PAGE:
A multi-pronged strategy has not only prevented China from further advancement, but has also put India in an advantageous position on the border.

A war, even if a limited one, is in nobody's interest -- neither India's nor China's.

It is always better to win a war without fighting one.

A major factor which has presumably deterred Chinese adventurism is the speedy beefing up of India's combat capability which was neglected over the years in spite of the persistent security dilemma emanating from India's northern neighbour and the neglect of the construction of sensitive broader roads so essential for India's country's security.

India completed the 225 kilometre strategic Dabruk-Shyok-Daulat Beg Oldie Road in the LAC in the Galwan Valley area, the site of the June 15 clash between the two armies, in July this year notwithstanding the tense situation prevalent in the border.

This is something unprecedented in the Border Road Organisation's history.

The strategic road will greatly facilitate troop movement to the forward areas very fast.

Defence Minister Rajnath Singh's visit in June to Russia to participate in the Victory Day parade was a smart diplomatic move, which not only fast tracked the purchase of the fighter jets , but also in acquainting Moscow India's tested and trusted ally and securing Russia's support for facing the challenge across India's border.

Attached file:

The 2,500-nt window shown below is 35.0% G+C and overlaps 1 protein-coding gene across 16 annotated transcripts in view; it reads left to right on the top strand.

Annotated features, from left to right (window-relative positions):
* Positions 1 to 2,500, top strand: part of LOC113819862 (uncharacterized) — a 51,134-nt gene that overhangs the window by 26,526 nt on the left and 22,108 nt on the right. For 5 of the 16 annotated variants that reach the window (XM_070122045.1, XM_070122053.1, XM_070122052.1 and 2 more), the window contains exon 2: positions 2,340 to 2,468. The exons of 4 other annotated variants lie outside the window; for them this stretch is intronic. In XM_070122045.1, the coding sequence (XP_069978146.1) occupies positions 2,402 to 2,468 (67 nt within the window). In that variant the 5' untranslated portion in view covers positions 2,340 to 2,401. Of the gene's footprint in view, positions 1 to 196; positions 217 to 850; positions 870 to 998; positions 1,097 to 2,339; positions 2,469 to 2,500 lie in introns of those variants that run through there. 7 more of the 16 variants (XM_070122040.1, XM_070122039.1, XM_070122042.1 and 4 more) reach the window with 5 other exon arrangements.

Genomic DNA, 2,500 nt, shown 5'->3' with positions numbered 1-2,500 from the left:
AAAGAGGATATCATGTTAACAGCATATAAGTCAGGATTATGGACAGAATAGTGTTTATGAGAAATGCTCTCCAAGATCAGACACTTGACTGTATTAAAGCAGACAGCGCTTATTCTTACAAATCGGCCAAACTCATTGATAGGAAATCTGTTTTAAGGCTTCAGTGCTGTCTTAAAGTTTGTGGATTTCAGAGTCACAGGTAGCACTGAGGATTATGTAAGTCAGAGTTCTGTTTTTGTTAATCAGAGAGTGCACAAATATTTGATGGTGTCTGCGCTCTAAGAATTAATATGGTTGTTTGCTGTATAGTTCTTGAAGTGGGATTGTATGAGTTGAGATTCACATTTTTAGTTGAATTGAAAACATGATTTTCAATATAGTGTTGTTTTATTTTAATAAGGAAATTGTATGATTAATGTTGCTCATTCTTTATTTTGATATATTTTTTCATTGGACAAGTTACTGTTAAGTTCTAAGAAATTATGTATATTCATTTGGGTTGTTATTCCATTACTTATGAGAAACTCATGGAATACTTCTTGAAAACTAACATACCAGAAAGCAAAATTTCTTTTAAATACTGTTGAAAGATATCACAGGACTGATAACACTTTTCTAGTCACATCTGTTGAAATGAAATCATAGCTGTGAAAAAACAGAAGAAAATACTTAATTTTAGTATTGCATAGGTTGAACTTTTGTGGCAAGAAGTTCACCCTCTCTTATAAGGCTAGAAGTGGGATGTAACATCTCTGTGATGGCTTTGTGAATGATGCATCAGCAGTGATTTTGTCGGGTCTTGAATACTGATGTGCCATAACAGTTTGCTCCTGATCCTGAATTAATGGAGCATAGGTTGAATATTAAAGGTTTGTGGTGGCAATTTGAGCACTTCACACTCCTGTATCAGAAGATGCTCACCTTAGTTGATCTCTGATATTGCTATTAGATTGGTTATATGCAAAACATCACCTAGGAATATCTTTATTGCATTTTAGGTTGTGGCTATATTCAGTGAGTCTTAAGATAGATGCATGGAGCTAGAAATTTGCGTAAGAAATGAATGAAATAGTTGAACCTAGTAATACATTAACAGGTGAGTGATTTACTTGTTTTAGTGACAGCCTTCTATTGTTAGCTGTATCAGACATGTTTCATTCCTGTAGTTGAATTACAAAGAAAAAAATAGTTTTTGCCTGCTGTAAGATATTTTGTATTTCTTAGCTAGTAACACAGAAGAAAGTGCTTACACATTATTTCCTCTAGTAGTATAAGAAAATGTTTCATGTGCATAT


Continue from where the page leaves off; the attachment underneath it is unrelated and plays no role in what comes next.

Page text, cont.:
Amid the tension on the border, the Defence Acquisition Council approved deals worth Rs 38,900 crore (Rs 389 billion).

This included procurement of 21 MiG-29 fighter jets, upgrading of 59 of them and acquisition of 12 Su-30MKI aircrafts for the Indian Air Force.

While both deals were in the pipeline for some time the approval came a week after the defence minister's visit to Russia to grace the Victory Day parade.

The acquisition and induction of the 'game changer' Rafale aircraft from France was a loud message to the adversary.

France was also co-opted with the strategic edifice of the Indo-Pacific, a riposte to China's foray into the Indian Ocean.

Similarly, the acquisition of strategic assets such as the Apache and Chinook helicopters from the US has added sinews to the defence capability of the air force in the very difficult terrain of the India-China border.